Illustration Professor Kam Mak revels in teaching studio painting classes with live models. It’s been part of his class syllabus for 20 years. Pre-pandemic he led a popular study abroad program in Florence where students paint in the medium of Renaissance masters. Naturally, remote teaching poses challenges. But Prof. Mak has technology on his side.
It’s not just a matter of turning on a camera in the studio. Challenges can range from capturing skin tones properly to adjusting to how a live model is observed on a computer screen.
Even a simple teaching gesture like demonstrating brushwork directly on a student’s canvas is no longer possible.
“Instead I provide live demos on how, for instance, to block out the figure with the brush, and how to render the form,” says Prof. Mak. “They see me doing it live.”
Prof. Mak insists that painting live models is a key learning tool in studio classes such as his Advanced Color Rendering class. The challenge is working with a figure that’s constantly shifting. “We start by working with models and directly observing them,” he says. “It’s four straight weeks of six-hour sessions with the same pose,” he says.
“I’ve made comparisons with having a model pose remotely versus using a photograph; I still prefer models because a model is dynamic.”
In a live class, some students get to sit up-front. Others have to be rotated in from the back. Online, however, students can zoom in, crop and do close-ups. Or they can zoom out so that they see most of the pose on their screens.
Prof. Mak uses a digital SLR for streaming the model. He also uses a smart phone to transmit his live teaching demos. “It’s being recorded and uploaded to Blackboard so students can review them again later.”
When a model can’t work from an equipped remote studio, there is an alternative: “The quality of an image from a current smart phone produces high-quality video. They’re streaming poses live and the students are loving it because it’s so clear.”
“There are benefits like changing our individual computer screens to have the display in black and white and really get an understanding of the values. You can zoom in on certain areas. The cameras tend to provide high-quality images that provide lots of information to create a beautiful study,” says Mello Loperena (’21) from Prof. Mak’s class.
In a live studio class it’s only the artist’s eye that is seeing and interpreting the image they see. But remotely, explains Prof. Mak, there are several stages for that image to go through before it gets to your eye.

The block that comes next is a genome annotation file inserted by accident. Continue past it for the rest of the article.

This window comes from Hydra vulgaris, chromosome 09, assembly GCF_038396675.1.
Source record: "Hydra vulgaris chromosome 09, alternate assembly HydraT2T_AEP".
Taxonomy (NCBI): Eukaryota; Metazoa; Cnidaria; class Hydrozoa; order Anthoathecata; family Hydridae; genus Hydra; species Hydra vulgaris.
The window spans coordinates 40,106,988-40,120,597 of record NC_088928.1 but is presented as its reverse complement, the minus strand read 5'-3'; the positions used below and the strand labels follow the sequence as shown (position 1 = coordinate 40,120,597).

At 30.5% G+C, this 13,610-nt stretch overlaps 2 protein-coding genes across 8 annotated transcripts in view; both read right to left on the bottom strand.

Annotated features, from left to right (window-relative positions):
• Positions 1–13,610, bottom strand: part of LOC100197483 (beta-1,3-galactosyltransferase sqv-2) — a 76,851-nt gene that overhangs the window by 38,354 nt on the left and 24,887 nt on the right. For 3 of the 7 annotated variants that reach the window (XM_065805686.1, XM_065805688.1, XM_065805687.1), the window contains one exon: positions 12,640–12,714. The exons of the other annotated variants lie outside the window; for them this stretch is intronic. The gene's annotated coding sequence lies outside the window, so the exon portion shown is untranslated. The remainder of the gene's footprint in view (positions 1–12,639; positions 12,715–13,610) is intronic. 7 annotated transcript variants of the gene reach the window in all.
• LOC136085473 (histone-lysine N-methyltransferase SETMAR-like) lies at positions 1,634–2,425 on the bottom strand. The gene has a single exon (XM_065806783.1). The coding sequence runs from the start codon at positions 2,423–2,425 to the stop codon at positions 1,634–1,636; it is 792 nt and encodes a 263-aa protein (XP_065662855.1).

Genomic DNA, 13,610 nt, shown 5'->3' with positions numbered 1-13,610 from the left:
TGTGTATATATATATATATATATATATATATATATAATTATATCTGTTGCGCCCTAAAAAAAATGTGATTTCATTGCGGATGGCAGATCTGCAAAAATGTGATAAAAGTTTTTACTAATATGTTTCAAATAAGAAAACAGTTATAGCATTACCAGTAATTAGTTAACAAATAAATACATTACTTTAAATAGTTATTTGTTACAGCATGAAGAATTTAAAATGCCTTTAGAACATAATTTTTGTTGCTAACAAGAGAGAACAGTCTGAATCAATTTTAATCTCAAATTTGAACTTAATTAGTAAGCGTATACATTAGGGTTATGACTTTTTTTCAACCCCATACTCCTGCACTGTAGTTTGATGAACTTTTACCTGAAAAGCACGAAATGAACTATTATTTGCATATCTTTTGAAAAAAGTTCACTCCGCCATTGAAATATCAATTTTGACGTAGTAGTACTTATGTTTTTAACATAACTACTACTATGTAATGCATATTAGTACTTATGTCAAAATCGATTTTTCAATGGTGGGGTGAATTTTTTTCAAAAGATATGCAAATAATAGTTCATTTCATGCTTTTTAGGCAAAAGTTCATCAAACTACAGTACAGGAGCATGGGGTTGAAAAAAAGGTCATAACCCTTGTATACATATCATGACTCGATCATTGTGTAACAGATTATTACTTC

“I tell my students to accept the limitation and find something new. It’s a new experience in a new medium,” says Prof. Mak.
How does that translate into finished work? Prof. Mak admits that it can depend on the equipment the student has. A small laptop has limitations. Some students have a large external monitor connected to their laptops so they see the image large. “They cost about $100,” Prof. Mak says.
“In school I would tell them to walk up close to the model. I would be two feet away and point out ‘you’re not looking at this.’ Now, remotely, they can request that I zoom in on the model’s nose to see the structure better. Now everyone gets to see it!”
Or, Prof. Mak might lower the intensity of the light so that the student can see the entire plane of the figure.
Certainly there are aspects to the the teacher-student interaction that has changed. “I sometimes see their work during the break when I can. But after every class they upload work in progress via Google Drive and I comment in the first hour of the following week. I go through each painting.”
“Nothing can replace the dynamic of a real person and how the human eye can interpret the three dimensional experience” says Prof. Mak “It’s how the artist learns, through direct observation,” he says.
“I think in the tech world someone is working to make this experience even better. But, if we didn’t have the current technology, we could kiss this class goodbye.”
After all, the masters themselves were innovators. They developed new perspectives and poses and worked with new pigments and paints. They used optical lenses. “If they had computers, maybe they would have used them as well,” says Prof. Mak.
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All images used with permission.